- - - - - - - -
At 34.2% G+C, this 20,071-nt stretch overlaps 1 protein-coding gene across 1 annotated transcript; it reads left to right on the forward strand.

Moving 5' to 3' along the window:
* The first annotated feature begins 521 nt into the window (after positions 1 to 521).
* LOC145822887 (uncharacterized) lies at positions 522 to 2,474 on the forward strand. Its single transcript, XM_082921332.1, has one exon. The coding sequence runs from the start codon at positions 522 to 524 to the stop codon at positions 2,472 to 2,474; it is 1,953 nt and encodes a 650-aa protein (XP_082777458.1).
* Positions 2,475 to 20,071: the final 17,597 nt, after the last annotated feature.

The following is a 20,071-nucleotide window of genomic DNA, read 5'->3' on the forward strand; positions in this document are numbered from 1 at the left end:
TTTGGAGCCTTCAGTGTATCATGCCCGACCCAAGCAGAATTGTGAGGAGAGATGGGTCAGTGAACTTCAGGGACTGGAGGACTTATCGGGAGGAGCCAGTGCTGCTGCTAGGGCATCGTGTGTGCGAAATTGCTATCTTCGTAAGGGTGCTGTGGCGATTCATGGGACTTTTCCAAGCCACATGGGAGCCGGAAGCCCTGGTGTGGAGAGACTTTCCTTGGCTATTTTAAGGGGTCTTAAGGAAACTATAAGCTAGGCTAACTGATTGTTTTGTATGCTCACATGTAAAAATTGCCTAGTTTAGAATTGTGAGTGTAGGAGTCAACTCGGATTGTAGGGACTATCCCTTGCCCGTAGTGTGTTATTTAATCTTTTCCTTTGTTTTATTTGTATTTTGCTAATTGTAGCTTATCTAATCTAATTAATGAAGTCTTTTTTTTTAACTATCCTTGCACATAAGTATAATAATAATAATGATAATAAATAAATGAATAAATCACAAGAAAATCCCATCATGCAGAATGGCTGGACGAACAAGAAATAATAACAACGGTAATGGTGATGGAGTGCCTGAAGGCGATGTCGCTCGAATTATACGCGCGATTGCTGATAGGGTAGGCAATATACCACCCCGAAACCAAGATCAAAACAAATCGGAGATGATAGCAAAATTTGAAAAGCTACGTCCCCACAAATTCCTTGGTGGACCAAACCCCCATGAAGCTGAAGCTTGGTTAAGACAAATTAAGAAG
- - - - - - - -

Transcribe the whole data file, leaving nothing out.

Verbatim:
At 34.2% G+C, this 20,071-nt stretch overlaps 1 protein-coding gene across 1 annotated transcript; it reads left to right on the forward strand.

Moving 5' to 3' along the window:
* The first annotated feature begins 521 nt into the window (after positions 1 to 521).
* LOC145822887 (uncharacterized) lies at positions 522 to 2,474 on the forward strand. Its single transcript, XM_082921332.1, has one exon. The coding sequence runs from the start codon at positions 522 to 524 to the stop codon at positions 2,472 to 2,474; it is 1,953 nt and encodes a 650-aa protein (XP_082777458.1).
* Positions 2,475 to 20,071: the final 17,597 nt, after the last annotated feature.

The following is a 20,071-nucleotide window of genomic DNA, read 5'->3' on the forward strand; positions in this document are numbered from 1 at the left end:
TTTGGAGCCTTCAGTGTATCATGCCCGACCCAAGCAGAATTGTGAGGAGAGATGGGTCAGTGAACTTCAGGGACTGGAGGACTTATCGGGAGGAGCCAGTGCTGCTGCTAGGGCATCGTGTGTGCGAAATTGCTATCTTCGTAAGGGTGCTGTGGCGATTCATGGGACTTTTCCAAGCCACATGGGAGCCGGAAGCCCTGGTGTGGAGAGACTTTCCTTGGCTATTTTAAGGGGTCTTAAGGAAACTATAAGCTAGGCTAACTGATTGTTTTGTATGCTCACATGTAAAAATTGCCTAGTTTAGAATTGTGAGTGTAGGAGTCAACTCGGATTGTAGGGACTATCCCTTGCCCGTAGTGTGTTATTTAATCTTTTCCTTTGTTTTATTTGTATTTTGCTAATTGTAGCTTATCTAATCTAATTAATGAAGTCTTTTTTTTTAACTATCCTTGCACATAAGTATAATAATAATAATGATAATAAATAAATGAATAAATCACAAGAAAATCCCATCATGCAGAATGGCTGGACGAACAAGAAATAATAACAACGGTAATGGTGATGGAGTGCCTGAAGGCGATGTCGCTCGAATTATACGCGCGATTGCTGATAGGGTAGGCAATATACCACCCCGAAACCAAGATCAAAACAAATCGGAGATGATAGCAAAATTTGAAAAGCTACGTCCCCACAAATTCCTTGGTGGACCAAACCCCCATGAAGCTGAAGCTTGGTTAAGACAAATTAAGAAG